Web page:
We have set out our ambitions in the pamphlet "Language Learning". At present, we estimate that something like one in five primary schools have some sort of language provision. We want all primary school children to be entitled to study a language by 2012. We have started putting the building blocks in place. The Teacher Training Agency is now funding specific places for primary French initial teacher training.

Hywel Williams : Will the Minister give way?

Margaret Hodge : I will, but I am very short of time.

Hywel Williams : Would the Minister agree that having two languages is an aid to learning a third, or does she agree with the hon. Member for Rhondda that two at one time is quite enough?

Margaret Hodge : My personal experience was that I was not muddled by having four. Very young children

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can adapt quickly to language learning, so I am keen that they do so as early as they can. I support the initiative of our Department to base it in the primary curriculum. There are also 141 specialist language secondary schools. Each secondary specialist school will be expected to link with another five schools as part of the functions for which it receives its additional resources.

We are developing virtual links with schools in other countries through the use of the information and communication technology to which my hon. Friend the Member for Rhondda referred. In Europe we have signed an agreement with the Spanish to try to develop an internet link for schools and the teaching of language to facilitate some of the deficits in our ability to provide a cohort of language teachers. We are trying to address the issue of transition from primary to secondary. We want to increase the number of people studying languages in further and higher education and in work-based training, and we want to increase the number of people who teach languages.

I shall pick up one point made by my hon. Friend. He said that the university of Glamorgan had closed its modern foreign languages department—but it has adopted a new approach. My hon. Friend said that we should look at innovative ways in which languages can be taught. What the university has done is interesting. It has established a unilang centre in which it has invested substantially in a state-of-the-art, self-assessment, tutor-supported language-learning facility which is open to all students, whatever they are studying, to learn at their own pace and at a variety of levels. Students can have assessments and gain credits for language studies, but without the pressure of working to specific deadlines. I hope that my hon. Friend will support such initiatives.

Mr. Bryant : My biggest worry about the unilang proposal and the general route of providing a little modern language teaching alongside another course, which many universities are taking, is that it will not provide teachers in the long term.

Margaret Hodge : I accept that unilang will not provide teachers, but it will provide the facility for individuals to learn a language that they can use in their jobs and in the wider cultural community.

The difficulty that we face in the United Kingdom is that English is, to some extent, the lingua franca of the 21st century. My hon. Friend referred to that fact, and I accept that it is true. To give one instance, students from outside Europe who are studying in France may take

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their degrees in English. The purpose of that is to attract international students and compete with British universities. Although the French would not like to admit to that, it is the reality, and it shows the strength of English. That is why United Kingdom students are reluctant to study modern foreign languages at degree level. They simply do not need them to the same extent as in the past. It would be wonderful if more of our students could quote freely from Molière to Goethe, and from Dante to Cervantes, but they must be convinced that it is important.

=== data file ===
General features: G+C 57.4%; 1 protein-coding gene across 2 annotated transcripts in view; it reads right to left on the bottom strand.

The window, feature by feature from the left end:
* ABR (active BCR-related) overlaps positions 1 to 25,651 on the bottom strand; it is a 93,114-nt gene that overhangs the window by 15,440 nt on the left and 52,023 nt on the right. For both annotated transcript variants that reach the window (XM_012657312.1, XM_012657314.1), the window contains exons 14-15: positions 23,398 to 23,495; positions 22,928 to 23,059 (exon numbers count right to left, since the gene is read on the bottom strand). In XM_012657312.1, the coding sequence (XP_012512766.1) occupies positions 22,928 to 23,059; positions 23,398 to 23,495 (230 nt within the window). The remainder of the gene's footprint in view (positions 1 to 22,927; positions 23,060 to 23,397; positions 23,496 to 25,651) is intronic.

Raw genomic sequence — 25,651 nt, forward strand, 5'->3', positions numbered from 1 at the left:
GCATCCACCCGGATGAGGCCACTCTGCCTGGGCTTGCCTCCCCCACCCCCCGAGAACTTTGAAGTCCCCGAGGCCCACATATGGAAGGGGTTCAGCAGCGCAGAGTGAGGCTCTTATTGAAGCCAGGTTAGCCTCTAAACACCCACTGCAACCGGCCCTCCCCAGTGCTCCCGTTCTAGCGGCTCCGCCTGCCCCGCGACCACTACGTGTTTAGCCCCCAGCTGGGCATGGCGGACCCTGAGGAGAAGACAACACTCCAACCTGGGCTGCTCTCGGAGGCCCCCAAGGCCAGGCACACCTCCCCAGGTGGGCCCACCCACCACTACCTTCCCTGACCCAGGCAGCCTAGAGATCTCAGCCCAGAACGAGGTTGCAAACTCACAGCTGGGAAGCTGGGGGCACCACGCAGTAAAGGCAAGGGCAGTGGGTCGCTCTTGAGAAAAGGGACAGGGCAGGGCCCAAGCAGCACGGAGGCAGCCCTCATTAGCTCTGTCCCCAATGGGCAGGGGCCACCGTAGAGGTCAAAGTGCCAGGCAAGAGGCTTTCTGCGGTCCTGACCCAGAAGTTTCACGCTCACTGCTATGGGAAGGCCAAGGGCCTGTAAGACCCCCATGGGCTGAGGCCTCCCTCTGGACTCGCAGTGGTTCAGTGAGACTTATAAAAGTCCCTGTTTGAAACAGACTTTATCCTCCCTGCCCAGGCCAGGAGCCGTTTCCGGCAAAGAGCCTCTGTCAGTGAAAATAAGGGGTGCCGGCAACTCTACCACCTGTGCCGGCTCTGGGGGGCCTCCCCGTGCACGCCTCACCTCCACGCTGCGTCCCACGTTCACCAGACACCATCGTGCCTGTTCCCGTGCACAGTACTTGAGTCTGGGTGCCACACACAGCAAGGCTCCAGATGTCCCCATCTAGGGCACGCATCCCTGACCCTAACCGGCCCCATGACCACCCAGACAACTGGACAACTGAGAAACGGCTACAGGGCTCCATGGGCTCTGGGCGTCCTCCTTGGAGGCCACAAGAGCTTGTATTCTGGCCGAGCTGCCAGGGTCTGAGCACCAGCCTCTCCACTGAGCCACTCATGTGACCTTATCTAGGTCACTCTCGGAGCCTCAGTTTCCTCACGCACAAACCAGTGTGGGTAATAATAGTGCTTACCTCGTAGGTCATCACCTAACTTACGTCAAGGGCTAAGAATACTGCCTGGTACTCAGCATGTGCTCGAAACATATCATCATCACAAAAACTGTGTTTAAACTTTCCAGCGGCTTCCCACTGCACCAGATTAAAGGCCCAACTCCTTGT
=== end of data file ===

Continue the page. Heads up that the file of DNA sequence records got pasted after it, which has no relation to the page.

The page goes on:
My hon. Friend referred to the research by the Languages National Training Organisation last year which revealed the important fact that 20 per cent. of employers said that they had lost business because of a deficit in language skills, and 45 per cent. reported that language or cultural issues were a barrier to international trade. We must build on that as we try to encourage more young British people to learn a whole range of modern foreign languages.

I have recently reviewed the Socrates Erasmus programme, and we import twice as many people to study here as we export to study in foreign universities. I hope that simplifying the fees and student support arrangements, talking to some of the agencies and so on will help to increase mobility.

There is a shortage of language teachers. In January 2002 there were 190 vacant modern language posts in secondary schools in England—about 1.2 per cent., down from 1.5 per cent. We are trying to tackle that with training bursaries and golden hellos, which have led to an increase, but we are also finding that students who undertake a modern languages degree, whether that is a single or joint honours degree or part of a joint degree with another subject, do not necessarily move into language teaching. We must be constantly vigilant and take whatever initiatives we can to encourage more and more people to do that.

I hope that in my very brief response I have demonstrated to my hon. Friend and to the Chamber the importance that we place on learning modern foreign languages. A huge range of challenges must be addressed. There are exemplars of good practice and achievement throughout the education system, but there is also evidence of pupils losing interest and dropping languages at key stage 4. We must work to keep young people engaged in language learning from an early age, and we must demonstrate the value of language competence, not least the future employability benefits that are open to language graduates. We must look at flexible and innovative ways of delivering language in the curriculum. That is the reason for the action we have taken to date—